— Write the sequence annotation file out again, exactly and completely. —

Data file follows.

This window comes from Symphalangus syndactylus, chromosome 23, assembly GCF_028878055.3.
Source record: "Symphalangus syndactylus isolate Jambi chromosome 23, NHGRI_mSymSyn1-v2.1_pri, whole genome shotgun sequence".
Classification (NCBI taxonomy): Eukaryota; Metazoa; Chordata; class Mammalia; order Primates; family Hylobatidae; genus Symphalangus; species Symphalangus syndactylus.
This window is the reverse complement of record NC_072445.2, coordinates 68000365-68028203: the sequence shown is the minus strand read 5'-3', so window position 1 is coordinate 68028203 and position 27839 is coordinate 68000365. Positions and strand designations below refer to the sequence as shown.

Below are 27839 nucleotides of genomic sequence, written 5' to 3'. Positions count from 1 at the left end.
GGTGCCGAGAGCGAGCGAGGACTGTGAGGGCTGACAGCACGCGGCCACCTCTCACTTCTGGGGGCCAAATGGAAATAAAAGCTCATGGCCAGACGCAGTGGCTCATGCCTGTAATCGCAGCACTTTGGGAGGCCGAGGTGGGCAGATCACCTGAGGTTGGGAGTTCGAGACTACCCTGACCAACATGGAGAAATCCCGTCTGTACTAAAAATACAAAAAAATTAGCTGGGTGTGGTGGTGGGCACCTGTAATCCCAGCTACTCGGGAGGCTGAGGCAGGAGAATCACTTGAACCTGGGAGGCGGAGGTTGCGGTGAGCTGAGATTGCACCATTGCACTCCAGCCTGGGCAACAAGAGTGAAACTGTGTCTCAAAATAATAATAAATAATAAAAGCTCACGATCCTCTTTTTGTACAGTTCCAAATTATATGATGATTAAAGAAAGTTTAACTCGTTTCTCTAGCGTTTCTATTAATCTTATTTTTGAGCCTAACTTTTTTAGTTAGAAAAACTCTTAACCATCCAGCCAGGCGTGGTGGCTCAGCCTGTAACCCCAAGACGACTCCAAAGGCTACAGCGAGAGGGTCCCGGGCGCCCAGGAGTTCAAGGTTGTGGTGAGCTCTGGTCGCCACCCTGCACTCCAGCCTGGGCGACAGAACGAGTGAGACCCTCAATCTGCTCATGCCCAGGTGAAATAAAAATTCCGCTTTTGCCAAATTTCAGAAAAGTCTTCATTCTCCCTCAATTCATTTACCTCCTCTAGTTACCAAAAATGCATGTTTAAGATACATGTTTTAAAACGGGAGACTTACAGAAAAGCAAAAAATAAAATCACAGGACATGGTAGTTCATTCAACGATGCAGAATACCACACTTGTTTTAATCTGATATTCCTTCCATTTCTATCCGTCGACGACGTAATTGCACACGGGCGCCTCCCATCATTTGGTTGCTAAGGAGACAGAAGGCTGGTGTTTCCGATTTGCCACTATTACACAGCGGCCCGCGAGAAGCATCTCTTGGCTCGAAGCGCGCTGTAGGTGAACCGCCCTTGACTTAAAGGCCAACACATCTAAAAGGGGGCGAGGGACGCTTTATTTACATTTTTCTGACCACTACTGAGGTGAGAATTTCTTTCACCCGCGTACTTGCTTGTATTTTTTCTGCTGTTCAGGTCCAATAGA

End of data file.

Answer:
This window comes from Symphalangus syndactylus, chromosome 23, assembly GCF_028878055.3.
Source record: "Symphalangus syndactylus isolate Jambi chromosome 23, NHGRI_mSymSyn1-v2.1_pri, whole genome shotgun sequence".
Classification (NCBI taxonomy): Eukaryota; Metazoa; Chordata; class Mammalia; order Primates; family Hylobatidae; genus Symphalangus; species Symphalangus syndactylus.
This window is the reverse complement of record NC_072445.2, coordinates 68000365-68028203: the sequence shown is the minus strand read 5'-3', so window position 1 is coordinate 68028203 and position 27839 is coordinate 68000365. Positions and strand designations below refer to the sequence as shown.

Below are 27839 nucleotides of genomic sequence, written 5' to 3'. Positions count from 1 at the left end.
GGTGCCGAGAGCGAGCGAGGACTGTGAGGGCTGACAGCACGCGGCCACCTCTCACTTCTGGGGGCCAAATGGAAATAAAAGCTCATGGCCAGACGCAGTGGCTCATGCCTGTAATCGCAGCACTTTGGGAGGCCGAGGTGGGCAGATCACCTGAGGTTGGGAGTTCGAGACTACCCTGACCAACATGGAGAAATCCCGTCTGTACTAAAAATACAAAAAAATTAGCTGGGTGTGGTGGTGGGCACCTGTAATCCCAGCTACTCGGGAGGCTGAGGCAGGAGAATCACTTGAACCTGGGAGGCGGAGGTTGCGGTGAGCTGAGATTGCACCATTGCACTCCAGCCTGGGCAACAAGAGTGAAACTGTGTCTCAAAATAATAATAAATAATAAAAGCTCACGATCCTCTTTTTGTACAGTTCCAAATTATATGATGATTAAAGAAAGTTTAACTCGTTTCTCTAGCGTTTCTATTAATCTTATTTTTGAGCCTAACTTTTTTAGTTAGAAAAACTCTTAACCATCCAGCCAGGCGTGGTGGCTCAGCCTGTAACCCCAAGACGACTCCAAAGGCTACAGCGAGAGGGTCCCGGGCGCCCAGGAGTTCAAGGTTGTGGTGAGCTCTGGTCGCCACCCTGCACTCCAGCCTGGGCGACAGAACGAGTGAGACCCTCAATCTGCTCATGCCCAGGTGAAATAAAAATTCCGCTTTTGCCAAATTTCAGAAAAGTCTTCATTCTCCCTCAATTCATTTACCTCCTCTAGTTACCAAAAATGCATGTTTAAGATACATGTTTTAAAACGGGAGACTTACAGAAAAGCAAAAAATAAAATCACAGGACATGGTAGTTCATTCAACGATGCAGAATACCACACTTGTTTTAATCTGATATTCCTTCCATTTCTATCCGTCGACGACGTAATTGCACACGGGCGCCTCCCATCATTTGGTTGCTAAGGAGACAGAAGGCTGGTGTTTCCGATTTGCCACTATTACACAGCGGCCCGCGAGAAGCATCTCTTGGCTCGAAGCGCGCTGTAGGTGAACCGCCCTTGACTTAAAGGCCAACACATCTAAAAGGGGGCGAGGGACGCTTTATTTACATTTTTCTGACCACTACTGAGGTGAGAATTTCTTTCACCCGCGTACTTGCTTGTATTTTTTCTGCTGTTCAGGTCCAATAGA